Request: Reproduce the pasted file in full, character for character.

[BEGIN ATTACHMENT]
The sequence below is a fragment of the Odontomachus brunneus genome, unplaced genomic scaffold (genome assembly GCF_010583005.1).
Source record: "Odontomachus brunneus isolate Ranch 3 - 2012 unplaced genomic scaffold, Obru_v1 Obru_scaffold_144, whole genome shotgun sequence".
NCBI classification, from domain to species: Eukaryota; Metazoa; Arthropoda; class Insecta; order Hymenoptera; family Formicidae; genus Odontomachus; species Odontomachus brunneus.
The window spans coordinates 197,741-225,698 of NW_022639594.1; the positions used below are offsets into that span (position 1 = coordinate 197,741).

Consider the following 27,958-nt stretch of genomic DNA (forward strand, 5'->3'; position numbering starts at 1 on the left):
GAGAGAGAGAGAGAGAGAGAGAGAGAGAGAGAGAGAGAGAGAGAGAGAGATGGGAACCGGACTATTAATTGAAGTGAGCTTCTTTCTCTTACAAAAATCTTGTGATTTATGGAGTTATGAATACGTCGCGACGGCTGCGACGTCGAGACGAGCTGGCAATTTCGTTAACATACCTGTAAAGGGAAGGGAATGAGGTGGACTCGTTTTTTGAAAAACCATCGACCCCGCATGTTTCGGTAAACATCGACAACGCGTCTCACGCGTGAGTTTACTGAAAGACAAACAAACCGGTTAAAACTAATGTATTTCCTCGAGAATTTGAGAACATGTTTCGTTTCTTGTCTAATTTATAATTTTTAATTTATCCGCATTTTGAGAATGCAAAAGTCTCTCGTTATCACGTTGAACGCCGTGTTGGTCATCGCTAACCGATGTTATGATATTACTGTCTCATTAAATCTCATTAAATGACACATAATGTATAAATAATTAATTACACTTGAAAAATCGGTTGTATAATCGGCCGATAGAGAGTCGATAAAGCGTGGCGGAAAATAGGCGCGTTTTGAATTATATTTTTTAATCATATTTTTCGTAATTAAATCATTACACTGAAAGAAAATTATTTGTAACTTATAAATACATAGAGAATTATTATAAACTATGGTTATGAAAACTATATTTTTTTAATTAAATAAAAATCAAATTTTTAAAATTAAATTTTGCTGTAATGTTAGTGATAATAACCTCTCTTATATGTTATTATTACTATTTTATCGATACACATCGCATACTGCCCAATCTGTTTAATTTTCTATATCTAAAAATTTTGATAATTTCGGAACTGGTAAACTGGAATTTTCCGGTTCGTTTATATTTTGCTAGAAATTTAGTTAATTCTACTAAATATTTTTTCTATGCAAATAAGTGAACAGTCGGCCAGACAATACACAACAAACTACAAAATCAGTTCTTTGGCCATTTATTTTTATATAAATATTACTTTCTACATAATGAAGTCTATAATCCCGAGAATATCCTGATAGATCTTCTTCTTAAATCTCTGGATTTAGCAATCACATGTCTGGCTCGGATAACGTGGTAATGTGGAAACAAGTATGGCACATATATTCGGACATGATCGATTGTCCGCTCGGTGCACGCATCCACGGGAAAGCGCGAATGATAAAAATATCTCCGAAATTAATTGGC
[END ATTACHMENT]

The sequence below is a fragment of the Odontomachus brunneus genome, unplaced genomic scaffold (genome assembly GCF_010583005.1).
Source record: "Odontomachus brunneus isolate Ranch 3 - 2012 unplaced genomic scaffold, Obru_v1 Obru_scaffold_144, whole genome shotgun sequence".
NCBI classification, from domain to species: Eukaryota; Metazoa; Arthropoda; class Insecta; order Hymenoptera; family Formicidae; genus Odontomachus; species Odontomachus brunneus.
The window spans coordinates 197,741-225,698 of NW_022639594.1; the positions used below are offsets into that span (position 1 = coordinate 197,741).

Consider the following 27,958-nt stretch of genomic DNA (forward strand, 5'->3'; position numbering starts at 1 on the left):
GAGAGAGAGAGAGAGAGAGAGAGAGAGAGAGAGAGAGAGAGAGAGAGAGATGGGAACCGGACTATTAATTGAAGTGAGCTTCTTTCTCTTACAAAAATCTTGTGATTTATGGAGTTATGAATACGTCGCGACGGCTGCGACGTCGAGACGAGCTGGCAATTTCGTTAACATACCTGTAAAGGGAAGGGAATGAGGTGGACTCGTTTTTTGAAAAACCATCGACCCCGCATGTTTCGGTAAACATCGACAACGCGTCTCACGCGTGAGTTTACTGAAAGACAAACAAACCGGTTAAAACTAATGTATTTCCTCGAGAATTTGAGAACATGTTTCGTTTCTTGTCTAATTTATAATTTTTAATTTATCCGCATTTTGAGAATGCAAAAGTCTCTCGTTATCACGTTGAACGCCGTGTTGGTCATCGCTAACCGATGTTATGATATTACTGTCTCATTAAATCTCATTAAATGACACATAATGTATAAATAATTAATTACACTTGAAAAATCGGTTGTATAATCGGCCGATAGAGAGTCGATAAAGCGTGGCGGAAAATAGGCGCGTTTTGAATTATATTTTTTAATCATATTTTTCGTAATTAAATCATTACACTGAAAGAAAATTATTTGTAACTTATAAATACATAGAGAATTATTATAAACTATGGTTATGAAAACTATATTTTTTTAATTAAATAAAAATCAAATTTTTAAAATTAAATTTTGCTGTAATGTTAGTGATAATAACCTCTCTTATATGTTATTATTACTATTTTATCGATACACATCGCATACTGCCCAATCTGTTTAATTTTCTATATCTAAAAATTTTGATAATTTCGGAACTGGTAAACTGGAATTTTCCGGTTCGTTTATATTTTGCTAGAAATTTAGTTAATTCTACTAAATATTTTTTCTATGCAAATAAGTGAACAGTCGGCCAGACAATACACAACAAACTACAAAATCAGTTCTTTGGCCATTTATTTTTATATAAATATTACTTTCTACATAATGAAGTCTATAATCCCGAGAATATCCTGATAGATCTTCTTCTTAAATCTCTGGATTTAGCAATCACATGTCTGGCTCGGATAACGTGGTAATGTGGAAACAAGTATGGCACATATATTCGGACATGATCGATTGTCCGCTCGGTGCACGCATCCACGGGAAAGCGCGAATGATAAAAATATCTCCGAAATTAATTGGC